A is for Aden and Z is for Zanzabar


A is for Aden and Z is for Zanzibar... Now what is between? For the world wide classical era philatelist and stamp collector, a country specific philatelic survey is offered with two albums: Big Blue, aka Scott International Part 1 (checklists available), and Deep Blue, aka William Steiner's Stamp Album Web PDF pages. Interested? So into the Blues...

Saturday, February 12, 2011

Afghanistan


1898 Scott 192 2ab black/magenta  Dated "1316"
National Seal: Mosque Gate and Crossed Cannons
Quick History
Afghanistan is  a landlocked mountainous tribally controlled Islamic country. Since 1970, has been continually at war. During the latter 19th century, Afghanistan served as a buffer state between Russia and the British. In 1919, Afghanistan regained  control over its foreign affairs from the British.

1932 Scott 264 60p violet "National Assembly Chamber"
The Big Blue Picture
Starting coverage in 1910, Two pages total in Big Blue (1969) has 34 stamp spaces + 2 blank stamp spaces = 36 spaces.
Scott Complete Specialized Catalog 1840-1940 starting in 1909 has 116 stamp descriptions listed in regular postage and air mail..
Big Blue offers ~ 31% coverage.

But a closer examination shows many interesting issues and stamps that could be added.

The "Tiger's Head stamps ( 108 varieties) were issued between 1871-1878, and are famous (infamous?) for having a piece torn or cut to cancel. What an interesting stamp; I would love to have one in my collection. There are nine of the Tiger's Heads (10,29,30,39,70,75,94,104 & 108) that Scott values for $5+.
(Note: although the Scott catalogue call these "Tiger Head", they should more correctly be called "Lion Head", according to the comment section discussion.)

The closely related "1298" stamps ( 68 varieties) issued between 1881-1891 have twelve stamps (113,116,117,118,123,125,126,126A,127,128,129& 133) valued at $5+. Moreover seven stamps (109,109A,110,111,111A,112 &115) are valued at $2+.

The Kingdom of Afghanistan between the years 1891-1909 had 40 stamps issued (  217-219, 229-235, 241-244, 262, 265, 267, 268, 277,280, 282-284, 286-289, 306, 309-310, 337, 322A, 328, 328A, 328C, 328D, 329 &332) that are valued at $1+-$2+.

 Quite surprisingly, Big Blue does not include any of the 1934-38 Darrah-Shikari Pass, Hindu Kush series  (290-305). Cost could not have been a factor as 8 stamps are 25 cents or less. Addendum: some of the mystery is solved, as the 1947 Scott Standard catalogue only lists 4 stamps of the series and they were a bit more expensive than what Scott was putting in the Album at the time. When the Scott catalogue eventually ( I don't know when) recognized 16 stamps in the series, many of them cheap, the Scott International Album was never changed.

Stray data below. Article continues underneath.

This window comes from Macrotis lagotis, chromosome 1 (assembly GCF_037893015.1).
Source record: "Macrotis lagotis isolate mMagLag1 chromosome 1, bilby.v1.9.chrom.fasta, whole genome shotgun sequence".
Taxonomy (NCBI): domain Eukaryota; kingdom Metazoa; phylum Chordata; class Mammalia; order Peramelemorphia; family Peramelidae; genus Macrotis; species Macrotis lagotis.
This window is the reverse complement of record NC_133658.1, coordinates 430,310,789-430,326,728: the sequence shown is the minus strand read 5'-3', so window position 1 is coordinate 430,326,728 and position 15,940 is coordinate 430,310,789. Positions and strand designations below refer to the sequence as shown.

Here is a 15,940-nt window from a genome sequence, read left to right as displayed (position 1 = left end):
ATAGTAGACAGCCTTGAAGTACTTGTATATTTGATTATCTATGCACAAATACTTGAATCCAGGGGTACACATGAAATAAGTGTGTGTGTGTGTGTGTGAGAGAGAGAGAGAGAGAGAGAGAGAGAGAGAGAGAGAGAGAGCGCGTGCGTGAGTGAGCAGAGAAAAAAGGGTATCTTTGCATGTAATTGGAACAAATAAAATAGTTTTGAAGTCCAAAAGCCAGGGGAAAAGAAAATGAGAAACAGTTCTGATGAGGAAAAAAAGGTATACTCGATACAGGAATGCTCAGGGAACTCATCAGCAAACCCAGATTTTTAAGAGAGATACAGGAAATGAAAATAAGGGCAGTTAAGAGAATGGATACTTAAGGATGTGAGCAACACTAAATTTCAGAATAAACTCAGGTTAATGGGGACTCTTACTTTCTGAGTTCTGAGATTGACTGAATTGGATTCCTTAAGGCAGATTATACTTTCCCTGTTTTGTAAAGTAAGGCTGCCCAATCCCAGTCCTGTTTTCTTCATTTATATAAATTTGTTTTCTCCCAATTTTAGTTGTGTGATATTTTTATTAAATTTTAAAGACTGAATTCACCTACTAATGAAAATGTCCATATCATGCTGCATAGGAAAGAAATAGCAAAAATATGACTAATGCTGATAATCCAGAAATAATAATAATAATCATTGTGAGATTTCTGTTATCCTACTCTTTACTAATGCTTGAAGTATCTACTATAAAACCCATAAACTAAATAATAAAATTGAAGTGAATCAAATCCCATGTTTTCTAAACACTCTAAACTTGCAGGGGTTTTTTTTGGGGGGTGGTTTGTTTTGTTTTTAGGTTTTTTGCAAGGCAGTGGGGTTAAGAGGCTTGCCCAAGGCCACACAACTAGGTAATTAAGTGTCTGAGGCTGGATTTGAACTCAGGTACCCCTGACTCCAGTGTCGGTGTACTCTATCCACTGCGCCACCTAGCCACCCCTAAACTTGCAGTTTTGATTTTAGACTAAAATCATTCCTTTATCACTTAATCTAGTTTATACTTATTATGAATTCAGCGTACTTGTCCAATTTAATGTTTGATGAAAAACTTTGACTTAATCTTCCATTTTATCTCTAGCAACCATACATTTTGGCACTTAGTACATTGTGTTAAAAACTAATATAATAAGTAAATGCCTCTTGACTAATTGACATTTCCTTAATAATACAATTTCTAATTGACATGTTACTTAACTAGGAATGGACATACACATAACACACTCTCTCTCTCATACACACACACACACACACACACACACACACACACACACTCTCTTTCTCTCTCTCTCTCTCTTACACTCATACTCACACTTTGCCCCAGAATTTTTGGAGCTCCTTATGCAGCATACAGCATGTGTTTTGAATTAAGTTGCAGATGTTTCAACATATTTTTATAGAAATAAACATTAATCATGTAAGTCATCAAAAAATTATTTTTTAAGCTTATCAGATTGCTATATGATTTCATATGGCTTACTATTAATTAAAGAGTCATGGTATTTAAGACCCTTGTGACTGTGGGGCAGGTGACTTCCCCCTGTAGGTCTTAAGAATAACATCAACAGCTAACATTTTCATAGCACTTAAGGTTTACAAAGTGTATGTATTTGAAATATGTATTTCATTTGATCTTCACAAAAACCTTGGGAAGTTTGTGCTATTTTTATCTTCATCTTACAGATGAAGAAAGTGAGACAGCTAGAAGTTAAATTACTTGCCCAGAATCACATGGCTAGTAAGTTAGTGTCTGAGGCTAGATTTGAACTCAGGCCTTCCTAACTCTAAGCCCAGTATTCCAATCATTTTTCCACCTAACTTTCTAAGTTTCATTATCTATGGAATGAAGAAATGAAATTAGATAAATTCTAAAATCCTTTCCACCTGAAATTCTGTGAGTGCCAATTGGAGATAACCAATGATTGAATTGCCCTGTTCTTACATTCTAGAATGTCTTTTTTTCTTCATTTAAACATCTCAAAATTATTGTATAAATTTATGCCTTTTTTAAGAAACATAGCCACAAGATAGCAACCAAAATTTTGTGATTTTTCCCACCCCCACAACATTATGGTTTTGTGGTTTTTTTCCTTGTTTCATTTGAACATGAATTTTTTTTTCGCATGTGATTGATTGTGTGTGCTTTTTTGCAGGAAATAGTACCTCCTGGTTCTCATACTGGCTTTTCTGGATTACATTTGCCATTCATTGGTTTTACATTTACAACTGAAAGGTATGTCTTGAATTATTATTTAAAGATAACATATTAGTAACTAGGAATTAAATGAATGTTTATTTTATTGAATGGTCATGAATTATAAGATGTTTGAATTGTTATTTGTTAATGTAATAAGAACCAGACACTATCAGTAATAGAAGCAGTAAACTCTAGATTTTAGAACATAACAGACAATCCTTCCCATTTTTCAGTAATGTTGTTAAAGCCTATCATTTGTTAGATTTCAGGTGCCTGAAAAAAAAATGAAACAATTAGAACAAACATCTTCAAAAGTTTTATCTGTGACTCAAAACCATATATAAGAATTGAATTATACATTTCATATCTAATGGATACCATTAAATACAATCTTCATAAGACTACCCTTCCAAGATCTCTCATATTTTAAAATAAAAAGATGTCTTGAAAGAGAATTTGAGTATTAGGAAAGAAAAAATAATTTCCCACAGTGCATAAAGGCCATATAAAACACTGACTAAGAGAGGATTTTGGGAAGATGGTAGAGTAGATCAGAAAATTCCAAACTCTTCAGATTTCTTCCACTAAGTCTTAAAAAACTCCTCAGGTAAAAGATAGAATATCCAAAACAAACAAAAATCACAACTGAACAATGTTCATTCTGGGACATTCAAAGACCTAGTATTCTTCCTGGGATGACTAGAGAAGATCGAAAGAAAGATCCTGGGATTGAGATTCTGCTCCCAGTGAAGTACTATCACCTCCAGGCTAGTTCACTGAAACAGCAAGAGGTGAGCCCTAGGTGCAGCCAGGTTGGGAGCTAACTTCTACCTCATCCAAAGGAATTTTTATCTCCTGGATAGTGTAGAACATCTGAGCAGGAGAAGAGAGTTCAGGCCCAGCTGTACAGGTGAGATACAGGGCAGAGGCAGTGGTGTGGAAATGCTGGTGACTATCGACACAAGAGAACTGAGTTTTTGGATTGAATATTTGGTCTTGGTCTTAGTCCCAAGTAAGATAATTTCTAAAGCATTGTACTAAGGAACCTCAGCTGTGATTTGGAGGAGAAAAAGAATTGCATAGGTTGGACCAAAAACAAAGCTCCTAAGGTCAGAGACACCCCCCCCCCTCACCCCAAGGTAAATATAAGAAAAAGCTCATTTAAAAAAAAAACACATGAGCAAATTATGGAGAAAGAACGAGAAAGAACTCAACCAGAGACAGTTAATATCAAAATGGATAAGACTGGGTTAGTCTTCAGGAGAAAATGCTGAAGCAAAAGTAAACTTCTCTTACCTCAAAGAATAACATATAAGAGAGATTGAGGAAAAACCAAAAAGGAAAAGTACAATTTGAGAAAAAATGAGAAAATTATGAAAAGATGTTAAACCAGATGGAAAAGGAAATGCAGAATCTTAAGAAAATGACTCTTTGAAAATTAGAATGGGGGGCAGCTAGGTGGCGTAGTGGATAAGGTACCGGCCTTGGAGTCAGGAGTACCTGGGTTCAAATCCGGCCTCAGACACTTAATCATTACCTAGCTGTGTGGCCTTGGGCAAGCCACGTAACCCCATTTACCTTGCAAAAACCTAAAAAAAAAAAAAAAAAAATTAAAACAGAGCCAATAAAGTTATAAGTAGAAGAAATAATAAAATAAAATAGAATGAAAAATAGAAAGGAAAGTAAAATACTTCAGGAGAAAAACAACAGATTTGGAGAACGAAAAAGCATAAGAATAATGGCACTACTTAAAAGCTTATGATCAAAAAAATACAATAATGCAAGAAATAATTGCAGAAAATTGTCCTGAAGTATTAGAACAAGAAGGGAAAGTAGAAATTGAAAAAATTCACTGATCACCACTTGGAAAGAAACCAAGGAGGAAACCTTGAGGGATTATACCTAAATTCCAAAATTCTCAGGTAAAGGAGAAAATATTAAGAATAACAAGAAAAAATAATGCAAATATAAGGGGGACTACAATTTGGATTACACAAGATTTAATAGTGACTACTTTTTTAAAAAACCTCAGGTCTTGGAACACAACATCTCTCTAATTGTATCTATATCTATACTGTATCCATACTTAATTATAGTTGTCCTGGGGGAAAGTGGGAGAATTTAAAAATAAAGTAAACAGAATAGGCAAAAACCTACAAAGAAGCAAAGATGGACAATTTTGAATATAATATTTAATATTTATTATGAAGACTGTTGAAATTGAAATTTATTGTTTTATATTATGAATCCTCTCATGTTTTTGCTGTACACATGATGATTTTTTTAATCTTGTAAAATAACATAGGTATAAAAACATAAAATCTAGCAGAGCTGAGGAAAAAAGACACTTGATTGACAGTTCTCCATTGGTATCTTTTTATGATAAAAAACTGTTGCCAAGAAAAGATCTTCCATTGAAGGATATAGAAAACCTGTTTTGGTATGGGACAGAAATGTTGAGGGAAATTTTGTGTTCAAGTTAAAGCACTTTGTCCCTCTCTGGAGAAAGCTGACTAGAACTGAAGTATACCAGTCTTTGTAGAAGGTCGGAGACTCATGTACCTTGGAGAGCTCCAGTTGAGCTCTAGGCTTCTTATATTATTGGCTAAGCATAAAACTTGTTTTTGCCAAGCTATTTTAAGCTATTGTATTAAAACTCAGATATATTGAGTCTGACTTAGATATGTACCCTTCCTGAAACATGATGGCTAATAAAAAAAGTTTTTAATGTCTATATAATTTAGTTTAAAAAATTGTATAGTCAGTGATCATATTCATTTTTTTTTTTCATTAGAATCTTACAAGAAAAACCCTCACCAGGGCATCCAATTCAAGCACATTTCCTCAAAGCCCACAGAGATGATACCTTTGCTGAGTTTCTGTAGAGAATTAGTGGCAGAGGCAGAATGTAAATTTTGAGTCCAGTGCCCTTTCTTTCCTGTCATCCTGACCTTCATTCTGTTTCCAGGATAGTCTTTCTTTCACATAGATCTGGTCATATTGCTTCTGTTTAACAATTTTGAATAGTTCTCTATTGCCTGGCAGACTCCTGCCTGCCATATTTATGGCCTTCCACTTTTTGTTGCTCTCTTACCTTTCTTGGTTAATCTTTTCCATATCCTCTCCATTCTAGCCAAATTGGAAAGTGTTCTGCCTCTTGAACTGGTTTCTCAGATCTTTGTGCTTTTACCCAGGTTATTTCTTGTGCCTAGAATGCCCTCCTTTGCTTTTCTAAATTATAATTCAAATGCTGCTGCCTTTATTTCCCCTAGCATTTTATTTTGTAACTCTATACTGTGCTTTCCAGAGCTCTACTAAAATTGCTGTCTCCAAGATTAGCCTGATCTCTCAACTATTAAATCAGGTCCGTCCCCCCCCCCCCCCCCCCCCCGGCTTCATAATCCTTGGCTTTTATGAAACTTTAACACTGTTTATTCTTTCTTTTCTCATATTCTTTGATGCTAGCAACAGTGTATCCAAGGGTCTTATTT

Finally, Big Blue includes none of the Official, Parcel Post, or Postal tax stamps; 14 of them are valued at $1+-$2+.

Clearly if you are interested even a little in Afghanistan, be prepared to add  supplementary pages to Big Blue for all the choices available for a bit more.


1909-19 Scott 210 1rup lilac brown
Coat of Arms Definitives
Big Blue Checklist
Note: First choice among a group of choices for a stamp space is usually the least expensive.
Note: Blank spaces are sometimes limited by which stamp will fit.
Note: Some Scott numbers appear out of sequence. That is because I follow the layout of the page.

1910-1920
Scott 207 ( or 205, 206) ($1+)
Scott 208 ( or 208C, 209) (<$1-$2+)
Blank space: suggest picking from 207 or 208 group, or Scott 210 ($5+)

1927
Scott 227, 228 ($1+)

1928-29
Scott 238 ( or 237) (<$1-$2+)
Scott 239 ( or 240) (<$1-$1+)
Scott 241 (or 242) (<$1-$1+)
Blank space: suggest picking from 241 group, or Scott 243, 244, 245, 246 ( ~ $1+)

1932-38
Scott 281 ( or 282, 283, 284) (<$1)
Scott 283A, 284A, 269, 273, 270, 271, 272, & 274 (<$1)
Scott 263, 264, 275, &276 (<$1-$1+)
Scott 315 ($2+)

1939
Scott 317 ($1+)
Scott 330 ( <$1)
Scott 318 ( or 318A) (<$1)
Scott 331 (<$1) ( also 331a shade)
Scott 319, 320, 321, 322, 323, 324, 325, 326, & 327 (<$1)

Checking Scott numbers for the 1947 Standard catalogue, the numbers are definitely not the same beginning with Scott 263 in 1932. I tried to collate the differences, but got dizzy and gave up. :-)  Clearly the 1947 Standard catalogue numbers for Afghanistan should not be used after 1932 unless one wants to "fix the glitch".